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Policy payer pilots policy

BY: Prosper Andre Batinge
Kristalina Georgieva — IMF Chief
Kristalina Georgieva — IMF Chief

In September 2003, Adam Higazi, a researcher from Oxford University, visited Accra, the Ghanaian capital, for two weeks. During Mr Higazi’s short sojourn, he was keen on knowing who Ghana’s policy levers were.

This important policy research was published later with the plain title, “Policy Levers in Ghana.”

The research question to which Mr Higazi looked for answers appeared simple. Our Constitution, after all, says Ghana’s policy deciders are the Ghanaian people.

Article 1(1) resides the sovereignty of the country in the bosom of the citizens. The people in turn elect a government to exercise this sovereignty in diverse ways, including designing and delivering policies for the flourishing of our nation and people.

But as Mr Higazi’s research shows, the policy levers in Ghana are complex.

Ghana’s return to the International Monetary Fund (IMF) for fiscal assistance reengages afresh Mr Higazi’s research question, for which he visited our dear country nearly two decades ago in search of answers: Who really directs policy from the Jubilee House, especially when it matters most as it does now in our pandemic driven world?

Policy pilots

Policy Levers in Ghana, divides important policy levers along the blur lines of governmental and non-governmental policy actors.

Government is an important policy lever. Government is the product of political parties or movements that campaign to be elected based on proposed policies. If elected, government pilots the polis (state) in line with these policies.

In practice, government drives its policies through ministries, the research found. “Ministries have policy leverage because they are responsible for allocating and delivering state resources and services. Development programmes in Ghana, whether instigated from within or externally, are mostly directed through ministerial channels.”

Parliament in its lawmaking role as well as a check on the other coordinate branches of government is an important policy lever.

The Electoral Commission (EC) is a key policy lever in Ghana. Within delegated duties, the EC sets and executes policies relating to public elections and referenda in the country, often consulting with the Inter-Party Advisory Committee (IPAC).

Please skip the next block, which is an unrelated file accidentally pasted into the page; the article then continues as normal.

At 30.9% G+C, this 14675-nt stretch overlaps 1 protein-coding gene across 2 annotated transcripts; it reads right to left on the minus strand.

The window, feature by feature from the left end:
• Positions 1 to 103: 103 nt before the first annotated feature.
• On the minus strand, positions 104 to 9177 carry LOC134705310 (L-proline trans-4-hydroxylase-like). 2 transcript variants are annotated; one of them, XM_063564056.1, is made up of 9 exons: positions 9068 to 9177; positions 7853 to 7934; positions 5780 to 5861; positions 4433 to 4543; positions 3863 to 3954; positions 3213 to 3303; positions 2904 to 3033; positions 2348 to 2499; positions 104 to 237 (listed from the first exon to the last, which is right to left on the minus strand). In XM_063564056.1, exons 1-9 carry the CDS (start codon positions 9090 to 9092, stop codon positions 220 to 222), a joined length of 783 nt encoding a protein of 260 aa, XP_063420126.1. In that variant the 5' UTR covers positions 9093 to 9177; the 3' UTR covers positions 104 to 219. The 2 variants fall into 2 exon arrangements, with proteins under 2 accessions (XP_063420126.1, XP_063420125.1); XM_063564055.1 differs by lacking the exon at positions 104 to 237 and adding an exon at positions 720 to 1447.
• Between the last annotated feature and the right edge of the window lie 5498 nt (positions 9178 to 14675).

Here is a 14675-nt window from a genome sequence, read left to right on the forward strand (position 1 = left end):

Non-governmental policy levers straddle various civil society groups and the private sector, among them religious organisations, trade unions, NGOs/INGOs, donors, think tanks and the media.

Religious organisations, for example, are important policy levers in preventing and resolving conflict, as the Christian and Muslim Councils have been doing in Ghana.

The Trade Union Congress (TUC) is a crucial policy lever. Crusading the interests and rights of the Ghanaian worker, the TUC acts as a bridge between workers and government.

Development donors are important policy levers. CARITAS, ActionAid, Oxfam, and similar donor groups design development policies of their own as well as partner government in policy delivery.

Few of the active think-tanks during the period of the research that are still vibrant today are the Centre for Policy Analysis (CEPA) and Centre for Democracy and Development (CDD). Think-tanks such as Imani Africa often critically examine policy proposals as they proffer development policies of their own.

Agriculture is a major support base for the success of any policy in Ghana. Fitly, the research identified the Ghana Cocoa Board as a principal policy lever, as cocoa is one of Ghana’s major exports.

In the mining sector, private companies involved in the extraction of Ghana’s major minerals – gold, diamond, bauxite and manganese – are big policy levers.

The media is indispensable to the success of policy. Journalists, newspapers, radio and TV stations play key policy roles.

And of course, chieftaincy is an important policy lever because it is relevant to development at the local level.

International policy levers

The research also identified certain international bodies as primary policy levers in Ghana. The UN, especially the UNDP, is an important policy lever.

And so are countries that give Ghana development aid. The United Kingdom, Netherlands, United States, Denmark, Japan, and Germany were identified as key policy levers in Ghana.

It is the IMF and the World Bank, however, that the research singled out as important international policy levers: “They maintain an important influence over major macro policies, including expenditure, principally through the conditionalities attached to their lending.”

The IMF and the World Bank are such important policy levers because they are “the only means of attaining the large financial inflows needed for” Ghana’s economic reforms.

Policy tune

The saying that he who pays the piper calls the tune relates to policy also. He who pays for policy controls the discourse, design, and delivery of policy.

Time and again, however, policies from international fiscal lenders bode badly for Ghana because they repeatedly fail to address our development needs, and yet we keep returning to them for solutions anytime we are in the fiscal ditch.

The policy lever gospel, however, is etched in stone: he who pays for policy is policy king. This gospel melody should be on our lips as we run to the Fund again, thrusting our shoulder out for our 17th fiscal and policy vaccine.

The writer is a lawyer/doctoral fellow at Fordham Law School, N.Y., USA. E-mail: This email address is being protected from spambots. You need JavaScript enabled to view it.